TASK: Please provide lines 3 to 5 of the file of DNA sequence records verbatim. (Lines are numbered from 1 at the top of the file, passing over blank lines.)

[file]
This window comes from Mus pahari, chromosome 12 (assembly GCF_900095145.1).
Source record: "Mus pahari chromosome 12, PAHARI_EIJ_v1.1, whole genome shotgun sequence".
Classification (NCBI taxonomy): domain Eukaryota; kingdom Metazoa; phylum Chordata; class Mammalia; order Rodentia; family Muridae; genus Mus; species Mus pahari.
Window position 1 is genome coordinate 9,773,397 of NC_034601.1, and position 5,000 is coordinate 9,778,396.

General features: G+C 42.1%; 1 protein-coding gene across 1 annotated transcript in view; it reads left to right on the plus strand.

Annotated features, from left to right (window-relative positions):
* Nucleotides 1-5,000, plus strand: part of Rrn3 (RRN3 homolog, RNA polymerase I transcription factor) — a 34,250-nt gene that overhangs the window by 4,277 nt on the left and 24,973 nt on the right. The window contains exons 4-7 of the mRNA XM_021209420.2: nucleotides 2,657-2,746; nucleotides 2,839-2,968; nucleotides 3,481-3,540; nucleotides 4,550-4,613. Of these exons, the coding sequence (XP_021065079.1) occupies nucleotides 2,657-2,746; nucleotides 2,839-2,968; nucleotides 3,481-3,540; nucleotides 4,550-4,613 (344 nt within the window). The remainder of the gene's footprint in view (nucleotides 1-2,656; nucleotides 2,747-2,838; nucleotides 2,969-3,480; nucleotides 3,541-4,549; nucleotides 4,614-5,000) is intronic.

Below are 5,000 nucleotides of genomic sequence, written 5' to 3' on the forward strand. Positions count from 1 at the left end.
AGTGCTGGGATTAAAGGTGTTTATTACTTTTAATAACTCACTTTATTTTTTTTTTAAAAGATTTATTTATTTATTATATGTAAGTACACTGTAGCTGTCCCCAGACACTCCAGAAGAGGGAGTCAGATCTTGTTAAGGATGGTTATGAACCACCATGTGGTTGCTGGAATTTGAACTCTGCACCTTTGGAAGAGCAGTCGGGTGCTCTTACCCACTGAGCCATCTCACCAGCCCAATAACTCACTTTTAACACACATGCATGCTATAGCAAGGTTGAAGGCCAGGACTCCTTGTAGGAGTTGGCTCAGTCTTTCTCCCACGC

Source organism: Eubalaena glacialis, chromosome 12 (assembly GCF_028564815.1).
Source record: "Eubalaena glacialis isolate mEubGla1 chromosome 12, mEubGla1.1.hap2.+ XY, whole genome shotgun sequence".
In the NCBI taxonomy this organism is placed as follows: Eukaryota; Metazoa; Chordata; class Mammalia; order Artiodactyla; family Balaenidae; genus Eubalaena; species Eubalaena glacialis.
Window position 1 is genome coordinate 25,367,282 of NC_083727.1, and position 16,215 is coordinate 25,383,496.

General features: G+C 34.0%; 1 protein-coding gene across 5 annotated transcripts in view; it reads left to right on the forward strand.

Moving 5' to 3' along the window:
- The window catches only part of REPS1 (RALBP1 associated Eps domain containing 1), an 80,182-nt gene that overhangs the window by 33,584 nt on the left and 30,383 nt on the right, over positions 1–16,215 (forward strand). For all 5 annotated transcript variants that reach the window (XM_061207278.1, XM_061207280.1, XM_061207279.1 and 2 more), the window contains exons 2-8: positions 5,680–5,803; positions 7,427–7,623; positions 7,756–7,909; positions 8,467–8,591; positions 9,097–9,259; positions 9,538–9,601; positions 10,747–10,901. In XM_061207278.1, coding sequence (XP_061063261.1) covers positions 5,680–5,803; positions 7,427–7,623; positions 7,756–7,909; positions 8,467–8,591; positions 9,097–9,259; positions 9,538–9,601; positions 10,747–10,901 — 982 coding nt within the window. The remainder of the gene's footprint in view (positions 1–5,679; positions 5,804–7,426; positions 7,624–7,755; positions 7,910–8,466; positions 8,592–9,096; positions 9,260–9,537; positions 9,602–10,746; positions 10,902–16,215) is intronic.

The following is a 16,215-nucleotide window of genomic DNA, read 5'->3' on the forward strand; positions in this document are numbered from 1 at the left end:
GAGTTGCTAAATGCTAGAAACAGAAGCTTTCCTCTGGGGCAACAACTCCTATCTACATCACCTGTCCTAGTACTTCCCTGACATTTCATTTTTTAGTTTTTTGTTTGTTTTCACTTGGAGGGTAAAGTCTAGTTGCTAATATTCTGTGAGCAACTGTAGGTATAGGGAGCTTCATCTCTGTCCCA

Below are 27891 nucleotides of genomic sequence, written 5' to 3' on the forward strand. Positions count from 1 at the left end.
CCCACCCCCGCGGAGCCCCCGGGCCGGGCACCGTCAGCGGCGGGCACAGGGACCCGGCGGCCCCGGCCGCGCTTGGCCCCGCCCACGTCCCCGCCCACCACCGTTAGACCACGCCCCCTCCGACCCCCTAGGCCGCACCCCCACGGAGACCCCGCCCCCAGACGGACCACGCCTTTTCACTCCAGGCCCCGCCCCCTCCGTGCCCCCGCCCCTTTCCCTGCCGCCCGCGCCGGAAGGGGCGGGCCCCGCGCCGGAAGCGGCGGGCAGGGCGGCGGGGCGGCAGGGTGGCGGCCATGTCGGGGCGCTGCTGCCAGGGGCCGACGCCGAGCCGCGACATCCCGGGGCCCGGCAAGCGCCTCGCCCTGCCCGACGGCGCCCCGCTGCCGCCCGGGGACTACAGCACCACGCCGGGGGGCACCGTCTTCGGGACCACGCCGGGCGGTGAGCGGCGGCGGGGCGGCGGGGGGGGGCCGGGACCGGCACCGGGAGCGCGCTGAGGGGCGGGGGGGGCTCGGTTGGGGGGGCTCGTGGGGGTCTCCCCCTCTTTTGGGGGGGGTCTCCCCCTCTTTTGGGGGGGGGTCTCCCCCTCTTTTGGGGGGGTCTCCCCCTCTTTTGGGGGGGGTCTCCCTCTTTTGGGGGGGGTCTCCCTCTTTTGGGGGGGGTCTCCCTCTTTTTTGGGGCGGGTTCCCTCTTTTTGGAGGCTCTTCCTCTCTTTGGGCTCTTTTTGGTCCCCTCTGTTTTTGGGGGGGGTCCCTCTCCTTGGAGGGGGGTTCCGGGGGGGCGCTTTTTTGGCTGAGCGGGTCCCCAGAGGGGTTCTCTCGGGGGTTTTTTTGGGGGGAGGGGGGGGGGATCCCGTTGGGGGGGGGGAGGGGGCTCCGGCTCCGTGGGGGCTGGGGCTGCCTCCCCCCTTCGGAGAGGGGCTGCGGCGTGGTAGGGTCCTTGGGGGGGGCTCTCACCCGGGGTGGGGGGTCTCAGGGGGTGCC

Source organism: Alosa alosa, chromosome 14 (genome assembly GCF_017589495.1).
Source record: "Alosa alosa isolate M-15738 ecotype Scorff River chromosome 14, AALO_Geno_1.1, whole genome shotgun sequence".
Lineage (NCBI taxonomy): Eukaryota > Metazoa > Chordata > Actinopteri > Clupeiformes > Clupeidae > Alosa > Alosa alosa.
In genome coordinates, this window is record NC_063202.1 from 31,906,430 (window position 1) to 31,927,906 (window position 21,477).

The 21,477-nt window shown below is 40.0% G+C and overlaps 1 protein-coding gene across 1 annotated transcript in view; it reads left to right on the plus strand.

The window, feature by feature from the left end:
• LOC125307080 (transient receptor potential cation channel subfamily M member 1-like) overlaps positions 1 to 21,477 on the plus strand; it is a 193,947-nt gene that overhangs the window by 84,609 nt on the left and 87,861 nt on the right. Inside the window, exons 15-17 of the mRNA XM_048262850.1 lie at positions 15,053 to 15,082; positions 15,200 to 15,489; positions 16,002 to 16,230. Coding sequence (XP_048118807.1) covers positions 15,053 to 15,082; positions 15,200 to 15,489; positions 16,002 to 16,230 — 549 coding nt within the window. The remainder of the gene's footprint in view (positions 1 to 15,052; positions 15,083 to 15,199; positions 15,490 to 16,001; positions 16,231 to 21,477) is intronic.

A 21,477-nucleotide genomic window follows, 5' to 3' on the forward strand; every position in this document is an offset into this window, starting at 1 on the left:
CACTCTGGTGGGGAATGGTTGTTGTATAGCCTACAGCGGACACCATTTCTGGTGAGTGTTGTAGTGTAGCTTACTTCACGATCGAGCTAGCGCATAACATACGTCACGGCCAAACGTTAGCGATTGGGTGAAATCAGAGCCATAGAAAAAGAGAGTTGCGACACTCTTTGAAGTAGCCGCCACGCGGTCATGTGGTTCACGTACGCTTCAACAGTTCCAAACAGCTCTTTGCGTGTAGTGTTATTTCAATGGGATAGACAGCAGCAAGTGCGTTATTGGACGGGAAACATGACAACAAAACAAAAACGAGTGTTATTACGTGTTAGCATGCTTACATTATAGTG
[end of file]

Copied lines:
Classification (NCBI taxonomy): domain Eukaryota; kingdom Metazoa; phylum Chordata; class Mammalia; order Rodentia; family Muridae; genus Mus; species Mus pahari.
Window position 1 is genome coordinate 9,773,397 of NC_034601.1, and position 5,000 is coordinate 9,778,396.

General features: G+C 42.1%; 1 protein-coding gene across 1 annotated transcript in view; it reads left to right on the plus strand.